Monday, December 21, 2009

How I learned to Stop Worrying and Love the Vancouver 2010 Olympics

Just in: Vancouver Olympics Committee embarrassed to ask Vancouver Symphony to "Milli Vanilli" their music.

It's true, I read it all on the CBC (credit them for the pic on the right too).

First comes the article:

And then their hasty apology:

In VANOC's defense:

It is usually recommended that the performances for live television events be recorded in the event of technical difficulties. Fine - but asking a while orchestra to pull a Milli Vanilli?

You got caught, then backpedaled because you realized this was retarded.

VANOC, why stop there?

Apologize to the taxpayer who will be stuck paying for your boondoggle - in 2006 you were already 110 million over budget. How much is it now?

The apologize to the protesters, whom you want to keep in "free speech areas." Less willing to taze and pepper-spray their way to notoriety (as if they needed more), Vancouver police shoves this chief into the limelight trying to backpedal. Nobody buys this, since it'll be the RCMP doing the tazing and pepper spraying anyways.

Then apologize to the radicalized protesters, to whom RCMP have said "we're watching you!"
CBC Story 1
CBC Story 2 (6000 km away in Nova Scotia...)
CBC Story 3

Then apologize to the people that lampoon you in protest, and the copyright law abuse you attempted to have passed in Vancouver city council. (Backpedaling here)

Apologize to the future generations of British Columbians for not being able to see the pristine "wilderness preserve" blasted and bulldozed for your demanded highway improvements. Never mind the luxury homes along the route as part of the package.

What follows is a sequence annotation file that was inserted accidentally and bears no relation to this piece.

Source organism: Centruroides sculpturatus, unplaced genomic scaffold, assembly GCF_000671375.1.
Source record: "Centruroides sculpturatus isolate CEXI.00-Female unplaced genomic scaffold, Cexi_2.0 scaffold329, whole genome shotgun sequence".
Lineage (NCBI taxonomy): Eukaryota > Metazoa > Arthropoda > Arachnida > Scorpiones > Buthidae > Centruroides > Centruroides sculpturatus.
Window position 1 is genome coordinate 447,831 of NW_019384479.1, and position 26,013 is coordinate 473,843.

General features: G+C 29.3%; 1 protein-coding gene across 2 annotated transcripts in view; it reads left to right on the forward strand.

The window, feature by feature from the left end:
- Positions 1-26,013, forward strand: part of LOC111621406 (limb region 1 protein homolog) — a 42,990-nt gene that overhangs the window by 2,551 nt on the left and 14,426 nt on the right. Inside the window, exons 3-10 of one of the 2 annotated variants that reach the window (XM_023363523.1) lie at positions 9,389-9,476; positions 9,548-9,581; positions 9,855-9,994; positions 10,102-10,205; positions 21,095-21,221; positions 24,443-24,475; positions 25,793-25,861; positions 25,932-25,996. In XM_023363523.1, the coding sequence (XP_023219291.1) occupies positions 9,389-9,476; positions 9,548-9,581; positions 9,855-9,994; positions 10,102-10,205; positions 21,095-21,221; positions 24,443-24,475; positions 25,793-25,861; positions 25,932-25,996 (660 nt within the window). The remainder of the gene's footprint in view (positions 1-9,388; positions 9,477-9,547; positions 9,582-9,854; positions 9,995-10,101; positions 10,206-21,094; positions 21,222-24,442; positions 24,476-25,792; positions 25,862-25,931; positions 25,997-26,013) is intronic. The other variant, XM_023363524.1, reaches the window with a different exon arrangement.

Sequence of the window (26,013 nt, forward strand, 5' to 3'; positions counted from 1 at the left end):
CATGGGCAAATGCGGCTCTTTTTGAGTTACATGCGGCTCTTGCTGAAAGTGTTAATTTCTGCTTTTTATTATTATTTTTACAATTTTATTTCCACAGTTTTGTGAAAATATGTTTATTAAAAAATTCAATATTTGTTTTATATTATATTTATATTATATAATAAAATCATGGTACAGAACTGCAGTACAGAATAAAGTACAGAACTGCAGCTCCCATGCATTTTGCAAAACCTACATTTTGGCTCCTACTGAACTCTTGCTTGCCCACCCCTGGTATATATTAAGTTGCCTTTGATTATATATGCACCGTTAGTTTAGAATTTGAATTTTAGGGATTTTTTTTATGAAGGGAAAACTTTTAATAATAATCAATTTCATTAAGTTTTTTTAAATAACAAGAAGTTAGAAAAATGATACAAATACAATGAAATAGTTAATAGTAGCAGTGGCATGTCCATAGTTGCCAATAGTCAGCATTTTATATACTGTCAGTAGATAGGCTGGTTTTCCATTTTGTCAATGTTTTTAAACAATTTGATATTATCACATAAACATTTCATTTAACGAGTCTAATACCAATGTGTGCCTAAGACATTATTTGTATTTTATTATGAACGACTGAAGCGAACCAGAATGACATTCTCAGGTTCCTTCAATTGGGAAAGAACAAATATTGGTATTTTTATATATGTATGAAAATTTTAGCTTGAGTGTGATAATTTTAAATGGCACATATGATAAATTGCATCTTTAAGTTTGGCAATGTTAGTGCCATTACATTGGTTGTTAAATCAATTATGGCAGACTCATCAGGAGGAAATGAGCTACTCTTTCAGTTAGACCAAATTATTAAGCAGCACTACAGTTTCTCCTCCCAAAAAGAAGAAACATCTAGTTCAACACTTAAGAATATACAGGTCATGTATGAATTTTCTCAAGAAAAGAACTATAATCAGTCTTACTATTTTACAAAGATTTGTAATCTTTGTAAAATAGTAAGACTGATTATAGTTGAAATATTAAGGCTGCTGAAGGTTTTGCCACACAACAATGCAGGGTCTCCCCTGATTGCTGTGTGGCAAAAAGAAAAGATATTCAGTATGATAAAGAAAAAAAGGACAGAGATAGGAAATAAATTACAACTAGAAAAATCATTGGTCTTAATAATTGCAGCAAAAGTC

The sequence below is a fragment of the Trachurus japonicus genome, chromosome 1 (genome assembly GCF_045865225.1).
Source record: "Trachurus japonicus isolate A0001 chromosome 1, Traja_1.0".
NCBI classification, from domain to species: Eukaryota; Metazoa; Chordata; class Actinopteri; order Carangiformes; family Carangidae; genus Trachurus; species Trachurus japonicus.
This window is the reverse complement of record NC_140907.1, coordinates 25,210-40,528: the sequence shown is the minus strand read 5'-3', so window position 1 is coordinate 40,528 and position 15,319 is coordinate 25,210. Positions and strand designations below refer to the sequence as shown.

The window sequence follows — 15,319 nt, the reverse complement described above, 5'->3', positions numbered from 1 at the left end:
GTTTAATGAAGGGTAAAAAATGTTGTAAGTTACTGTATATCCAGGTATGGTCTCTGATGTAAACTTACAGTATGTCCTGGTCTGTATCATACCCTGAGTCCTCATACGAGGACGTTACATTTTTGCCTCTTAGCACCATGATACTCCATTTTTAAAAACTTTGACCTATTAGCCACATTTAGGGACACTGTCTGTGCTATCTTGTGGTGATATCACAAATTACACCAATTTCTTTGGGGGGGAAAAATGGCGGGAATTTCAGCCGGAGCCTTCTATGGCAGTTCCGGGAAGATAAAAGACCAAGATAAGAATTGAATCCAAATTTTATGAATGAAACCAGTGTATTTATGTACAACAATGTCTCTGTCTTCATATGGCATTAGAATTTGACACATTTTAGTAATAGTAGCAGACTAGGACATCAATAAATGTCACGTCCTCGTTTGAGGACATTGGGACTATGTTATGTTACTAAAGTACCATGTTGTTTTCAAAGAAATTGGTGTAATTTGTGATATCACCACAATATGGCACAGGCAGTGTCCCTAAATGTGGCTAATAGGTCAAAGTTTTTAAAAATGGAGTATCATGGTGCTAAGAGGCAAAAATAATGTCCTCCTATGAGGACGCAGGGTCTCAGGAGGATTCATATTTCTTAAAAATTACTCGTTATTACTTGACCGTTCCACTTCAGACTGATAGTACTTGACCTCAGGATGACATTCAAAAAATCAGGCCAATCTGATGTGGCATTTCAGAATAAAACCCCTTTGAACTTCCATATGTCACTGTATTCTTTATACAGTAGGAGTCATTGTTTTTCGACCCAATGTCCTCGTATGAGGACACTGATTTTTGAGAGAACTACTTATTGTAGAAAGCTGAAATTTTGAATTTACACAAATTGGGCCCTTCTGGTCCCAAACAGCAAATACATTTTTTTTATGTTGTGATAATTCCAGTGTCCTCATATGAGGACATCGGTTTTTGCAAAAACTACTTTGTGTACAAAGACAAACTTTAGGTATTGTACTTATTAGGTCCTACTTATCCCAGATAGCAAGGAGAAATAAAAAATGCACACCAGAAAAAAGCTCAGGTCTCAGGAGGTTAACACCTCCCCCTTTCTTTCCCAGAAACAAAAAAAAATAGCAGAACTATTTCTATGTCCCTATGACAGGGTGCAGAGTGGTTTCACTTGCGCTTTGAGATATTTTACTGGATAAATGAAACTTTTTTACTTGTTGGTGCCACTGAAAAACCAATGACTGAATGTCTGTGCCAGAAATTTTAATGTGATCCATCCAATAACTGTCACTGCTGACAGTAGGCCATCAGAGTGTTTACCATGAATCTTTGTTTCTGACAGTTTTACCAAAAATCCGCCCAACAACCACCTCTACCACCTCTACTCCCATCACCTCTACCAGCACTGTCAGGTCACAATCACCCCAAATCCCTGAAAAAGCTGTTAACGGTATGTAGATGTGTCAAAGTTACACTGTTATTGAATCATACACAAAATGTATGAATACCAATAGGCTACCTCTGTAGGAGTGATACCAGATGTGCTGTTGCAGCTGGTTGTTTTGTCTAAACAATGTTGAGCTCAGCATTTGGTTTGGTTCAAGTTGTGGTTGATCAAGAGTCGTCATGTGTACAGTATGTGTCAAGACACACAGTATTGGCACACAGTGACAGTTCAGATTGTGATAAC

And the Olympics should apologize for having become an institution in whose name human rights are suppressed worldwide. Remember the people who applied for protest permits in 2008...

Dare I say that the Olympics, as noble as their claimed intentions are, are now a world leader in causing oppression?

Labels: , , ,

Thursday, December 10, 2009

Am I the only one who shuddered at the return of the "turbo" button?

I keep seeing the ads for the Intel (r) Core (c) i(tm)7(tm) (sorry to any lawyers if I messed up the r's and c's there) processors with the "turbo boost" feature.

Did you know my IBM PC XT clone had this too?

Does anyone at Intel remember why few 286 and even fewer 386 boards (PC Chips 386SX boards excepted) even bothered still including pins for the "turbo button"? (Yes, I know it's something you click on on your task bar these days - after all, we all need some more mouse-induced inefficiency)

Because everyone left them pressed. All the time.

Look - the rest of the hardware still consumes the same amount of power, so there is no reason whatsoever to wait longer (and let your equipment run longer, burning more electricity) for any given task to finish.

Lastly, your Core i7 processor, sold to you at 2.8 GHz, is actually a 3.47 GHz processor when it's "turbo boosted." So which one did you pay for? I suspect, the 3.47 GHz part. Why not just call it that, and have the processor scale back its CPU speed to save power like all the other modern processors do?

You guys are killing me!

Labels: , ,